Penn State

No Penn State students being monitored for Ebola

It’s OK to hug a Penn State archaeologist or anthropology grad student who might have spent time in Africa this summer.

Although some recent reports have said that about 80 Penn State students were being monitored at University Park and the 19 Commonwealth Campuses around the state for signs of Ebola, that information is out of date, according to the university.

“To be crystal clear, there are no cases of Ebola, period,” said Penn State spokeswoman Lisa Powers.

A number of individuals connected with the university had been in areas of the world with outbreaks, or suspected outbreaks, of the serious hemorrhagic illness native to the African continent. Powers said the number was fewer than the 80 reported, and all possible exposures had been prior to the start of the fall semester.

“While Ebola poses little risk to the U.S. general population, clinicians are advised to be alert for signs and symptoms of Ebola in patients who have a recent (within 21 days) travel history to countries where the outbreak is occurring or have had contact with a person infected with Ebola. In the event that a potential case is identified, clinicians should isolate the patient pending diagnostic testing,” said the Centers for Disease Control and Prevention in recommendations to universities on dealing with students and others who may have been to affected areas.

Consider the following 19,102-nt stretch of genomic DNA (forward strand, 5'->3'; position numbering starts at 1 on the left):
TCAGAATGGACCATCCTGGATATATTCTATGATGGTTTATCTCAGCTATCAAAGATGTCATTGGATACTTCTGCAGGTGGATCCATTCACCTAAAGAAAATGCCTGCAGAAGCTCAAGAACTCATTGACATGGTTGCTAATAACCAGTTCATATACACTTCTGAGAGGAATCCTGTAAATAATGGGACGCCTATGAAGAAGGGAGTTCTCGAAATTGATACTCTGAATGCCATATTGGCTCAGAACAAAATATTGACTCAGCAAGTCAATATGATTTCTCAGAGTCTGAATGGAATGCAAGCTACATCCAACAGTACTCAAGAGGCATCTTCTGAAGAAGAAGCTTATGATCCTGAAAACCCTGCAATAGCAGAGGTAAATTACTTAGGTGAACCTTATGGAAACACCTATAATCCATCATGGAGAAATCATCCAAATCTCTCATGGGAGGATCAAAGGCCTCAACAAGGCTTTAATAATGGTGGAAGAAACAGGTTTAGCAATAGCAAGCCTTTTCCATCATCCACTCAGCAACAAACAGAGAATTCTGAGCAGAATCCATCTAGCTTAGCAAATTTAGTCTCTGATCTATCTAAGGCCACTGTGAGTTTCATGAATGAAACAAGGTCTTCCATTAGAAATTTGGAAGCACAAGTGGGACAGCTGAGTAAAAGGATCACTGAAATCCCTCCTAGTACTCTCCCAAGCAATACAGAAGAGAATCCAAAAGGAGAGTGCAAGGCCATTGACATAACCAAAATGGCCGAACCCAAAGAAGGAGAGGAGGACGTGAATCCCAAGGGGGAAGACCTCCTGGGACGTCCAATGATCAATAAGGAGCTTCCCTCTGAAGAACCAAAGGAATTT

“CDC is not recommending colleges and universities isolate or quarantine students, faculty or staff based on travel history alone. Colleges and universities should identify students, faculty and staff who have been in countries where Ebola outbreaks are occurring within the past 21 days and should conduct a risk assessment with each identified person to determine his or her level of risk exposure (high- or low-risk exposures, or no known exposure),” the agency advised.

Powers said the university followed those guidelines.

“Classes have been in session since late August and no one has reported any symptoms or illness. We are no longer asking individuals to monitor themselves for fever or symptoms, as everyone has indicated they are healthy,” she said.

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